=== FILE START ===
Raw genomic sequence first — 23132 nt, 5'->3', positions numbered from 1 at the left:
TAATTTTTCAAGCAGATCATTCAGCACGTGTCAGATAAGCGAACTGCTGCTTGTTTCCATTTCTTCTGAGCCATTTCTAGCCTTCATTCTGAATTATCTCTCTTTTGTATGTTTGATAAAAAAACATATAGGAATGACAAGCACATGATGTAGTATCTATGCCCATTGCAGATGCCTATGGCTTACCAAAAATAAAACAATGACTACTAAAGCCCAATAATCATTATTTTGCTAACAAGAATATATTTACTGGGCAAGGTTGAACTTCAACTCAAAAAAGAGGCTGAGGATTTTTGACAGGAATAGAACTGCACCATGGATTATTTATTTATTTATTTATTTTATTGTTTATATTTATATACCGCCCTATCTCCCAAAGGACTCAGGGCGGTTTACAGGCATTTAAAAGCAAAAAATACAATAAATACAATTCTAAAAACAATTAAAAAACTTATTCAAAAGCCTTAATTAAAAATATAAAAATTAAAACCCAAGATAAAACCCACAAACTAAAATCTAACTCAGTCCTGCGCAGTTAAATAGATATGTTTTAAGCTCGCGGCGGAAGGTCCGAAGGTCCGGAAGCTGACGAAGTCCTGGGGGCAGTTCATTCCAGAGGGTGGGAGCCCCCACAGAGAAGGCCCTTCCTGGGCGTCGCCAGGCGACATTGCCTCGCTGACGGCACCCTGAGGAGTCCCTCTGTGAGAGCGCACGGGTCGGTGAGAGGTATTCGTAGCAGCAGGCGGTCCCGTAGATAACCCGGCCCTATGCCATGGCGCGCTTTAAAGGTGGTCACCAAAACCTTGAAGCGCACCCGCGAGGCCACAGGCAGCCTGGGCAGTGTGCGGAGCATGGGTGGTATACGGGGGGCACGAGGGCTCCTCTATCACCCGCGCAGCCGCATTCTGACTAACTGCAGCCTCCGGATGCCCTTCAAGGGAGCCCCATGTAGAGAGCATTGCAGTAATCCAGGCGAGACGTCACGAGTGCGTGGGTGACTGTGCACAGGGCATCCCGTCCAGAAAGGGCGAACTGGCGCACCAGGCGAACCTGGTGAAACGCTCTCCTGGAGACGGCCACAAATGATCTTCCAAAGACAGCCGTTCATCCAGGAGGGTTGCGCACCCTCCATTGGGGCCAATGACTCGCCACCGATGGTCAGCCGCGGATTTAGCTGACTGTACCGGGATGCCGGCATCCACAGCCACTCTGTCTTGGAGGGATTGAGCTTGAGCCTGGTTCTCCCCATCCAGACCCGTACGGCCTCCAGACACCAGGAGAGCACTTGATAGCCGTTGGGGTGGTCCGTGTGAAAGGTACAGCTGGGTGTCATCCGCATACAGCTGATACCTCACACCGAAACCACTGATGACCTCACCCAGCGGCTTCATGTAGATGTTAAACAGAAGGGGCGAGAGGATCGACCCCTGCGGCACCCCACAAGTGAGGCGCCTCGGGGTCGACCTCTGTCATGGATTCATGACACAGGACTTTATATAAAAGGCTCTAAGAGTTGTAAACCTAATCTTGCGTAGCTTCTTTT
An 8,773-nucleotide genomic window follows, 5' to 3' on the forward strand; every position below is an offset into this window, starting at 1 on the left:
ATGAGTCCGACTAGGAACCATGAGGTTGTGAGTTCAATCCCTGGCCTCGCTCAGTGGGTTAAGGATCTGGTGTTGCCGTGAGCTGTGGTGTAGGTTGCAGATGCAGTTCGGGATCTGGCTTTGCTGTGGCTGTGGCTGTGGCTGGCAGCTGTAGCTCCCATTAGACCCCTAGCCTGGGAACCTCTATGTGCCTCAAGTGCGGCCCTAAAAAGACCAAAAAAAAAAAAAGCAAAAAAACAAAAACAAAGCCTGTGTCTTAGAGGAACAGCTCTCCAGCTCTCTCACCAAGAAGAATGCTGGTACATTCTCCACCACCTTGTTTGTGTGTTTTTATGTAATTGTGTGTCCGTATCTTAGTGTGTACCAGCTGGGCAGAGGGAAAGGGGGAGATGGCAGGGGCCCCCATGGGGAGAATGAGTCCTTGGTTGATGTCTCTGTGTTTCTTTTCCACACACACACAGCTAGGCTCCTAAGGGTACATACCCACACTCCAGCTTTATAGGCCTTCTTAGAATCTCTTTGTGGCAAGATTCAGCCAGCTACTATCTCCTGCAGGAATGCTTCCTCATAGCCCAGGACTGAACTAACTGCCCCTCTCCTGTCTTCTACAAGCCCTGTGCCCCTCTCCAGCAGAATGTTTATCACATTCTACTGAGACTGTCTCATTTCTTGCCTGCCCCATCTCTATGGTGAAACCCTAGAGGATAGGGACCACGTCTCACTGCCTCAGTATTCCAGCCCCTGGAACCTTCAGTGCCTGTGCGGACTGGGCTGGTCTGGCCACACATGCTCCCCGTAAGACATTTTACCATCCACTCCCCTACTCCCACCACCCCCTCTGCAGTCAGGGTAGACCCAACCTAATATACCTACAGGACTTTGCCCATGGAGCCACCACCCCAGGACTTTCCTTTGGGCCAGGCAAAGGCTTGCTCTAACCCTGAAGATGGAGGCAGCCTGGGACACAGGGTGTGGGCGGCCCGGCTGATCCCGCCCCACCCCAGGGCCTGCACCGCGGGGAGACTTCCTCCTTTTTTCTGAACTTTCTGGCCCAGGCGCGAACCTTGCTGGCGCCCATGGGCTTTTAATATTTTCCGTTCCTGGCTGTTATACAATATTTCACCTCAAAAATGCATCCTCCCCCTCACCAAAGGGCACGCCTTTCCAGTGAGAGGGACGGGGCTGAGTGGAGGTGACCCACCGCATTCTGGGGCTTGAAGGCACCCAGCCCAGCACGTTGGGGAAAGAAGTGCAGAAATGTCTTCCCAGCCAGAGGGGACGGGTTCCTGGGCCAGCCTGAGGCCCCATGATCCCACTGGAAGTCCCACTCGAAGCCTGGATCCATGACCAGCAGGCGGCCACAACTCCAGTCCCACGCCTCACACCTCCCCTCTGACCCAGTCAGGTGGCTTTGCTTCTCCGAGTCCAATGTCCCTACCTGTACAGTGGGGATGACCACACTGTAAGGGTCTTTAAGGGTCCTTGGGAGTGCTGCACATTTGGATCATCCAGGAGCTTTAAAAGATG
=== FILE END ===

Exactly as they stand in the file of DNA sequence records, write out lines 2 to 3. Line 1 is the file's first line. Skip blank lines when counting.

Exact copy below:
TAATTTTTCAAGCAGATCATTCAGCACGTGTCAGATAAGCGAACTGCTGCTTGTTTCCATTTCTTCTGAGCCATTTCTAGCCTTCATTCTGAATTATCTCTCTTTTGTATGTTTGATAAAAAAACATATAGGAATGACAAGCACATGATGTAGTATCTATGCCCATTGCAGATGCCTATGGCTTACCAAAAATAAAACAATGACTACTAAAGCCCAATAATCATTATTTTGCTAACAAGAATATATTTACTGGGCAAGGTTGAACTTCAACTCAAAAAAGAGGCTGAGGATTTTTGACAGGAATAGAACTGCACCATGGATTATTTATTTATTTATTTATTTTATTGTTTATATTTATATACCGCCCTATCTCCCAAAGGACTCAGGGCGGTTTACAGGCATTTAAAAGCAAAAAATACAATAAATACAATTCTAAAAACAATTAAAAAACTTATTCAAAAGCCTTAATTAAAAATATAAAAATTAAAACCCAAGATAAAACCCACAAACTAAAATCTAACTCAGTCCTGCGCAGTTAAATAGATATGTTTTAAGCTCGCGGCGGAAGGTCCGAAGGTCCGGAAGCTGACGAAGTCCTGGGGGCAGTTCATTCCAGAGGGTGGGAGCCCCCACAGAGAAGGCCCTTCCTGGGCGTCGCCAGGCGACATTGCCTCGCTGACGGCACCCTGAGGAGTCCCTCTGTGAGAGCGCACGGGTCGGTGAGAGGTATTCGTAGCAGCAGGCGGTCCCGTAGATAACCCGGCCCTATGCCATGGCGCGCTTTAAAGGTGGTCACCAAAACCTTGAAGCGCACCCGCGAGGCCACAGGCAGCCTGGGCAGTGTGCGGAGCATGGGTGGTATACGGGGGGCACGAGGGCTCCTCTATCACCCGCGCAGCCGCATTCTGACTAACTGCAGCCTCCGGATGCCCTTCAAGGGAGCCCCATGTAGAGAGCATTGCAGTAATCCAGGCGAGACGTCACGAGTGCGTGGGTGACTGTGCACAGGGCATCCCGTCCAGAAAGGGCGAACTGGCGCACCAGGCGAACCTGGTGAAACGCTCTCCTGGAGACGGCCACAAATGATCTTCCAAAGACAGCCGTTCATCCAGGAGGGTTGCGCACCCTCCATTGGGGCCAATGACTCGCCACCGATGGTCAGCCGCGGATTTAGCTGACTGTACCGGGATGCCGGCATCCACAGCCACTCTGTCTTGGAGGGATTGAGCTTGAGCCTGGTTCTCCCCATCCAGACCCGTACGGCCTCCAGACACCAGGAGAGCACTTGATAGCCGTTGGGGTGGTCCGTGTGAAAGGTACAGCTGGGTGTCATCCGCATACAGCTGATACCTCACACCGAAACCACTGATGACCTCACCCAGCGGCTTCATGTAGATGTTAAACAGAAGGGGCGAGAGGATCGACCCCTGCGGCACCCCACAAGTGAGGCGCCTCGGGGTCGACCTCTGTCATGGATTCATGACACAGGACTTTATATAAAAGGCTCTAAGAGTTGTAAACCTAATCTTGCGTAGCTTCTTTT
An 8,773-nucleotide genomic window follows, 5' to 3' on the forward strand; every position below is an offset into this window, starting at 1 on the left: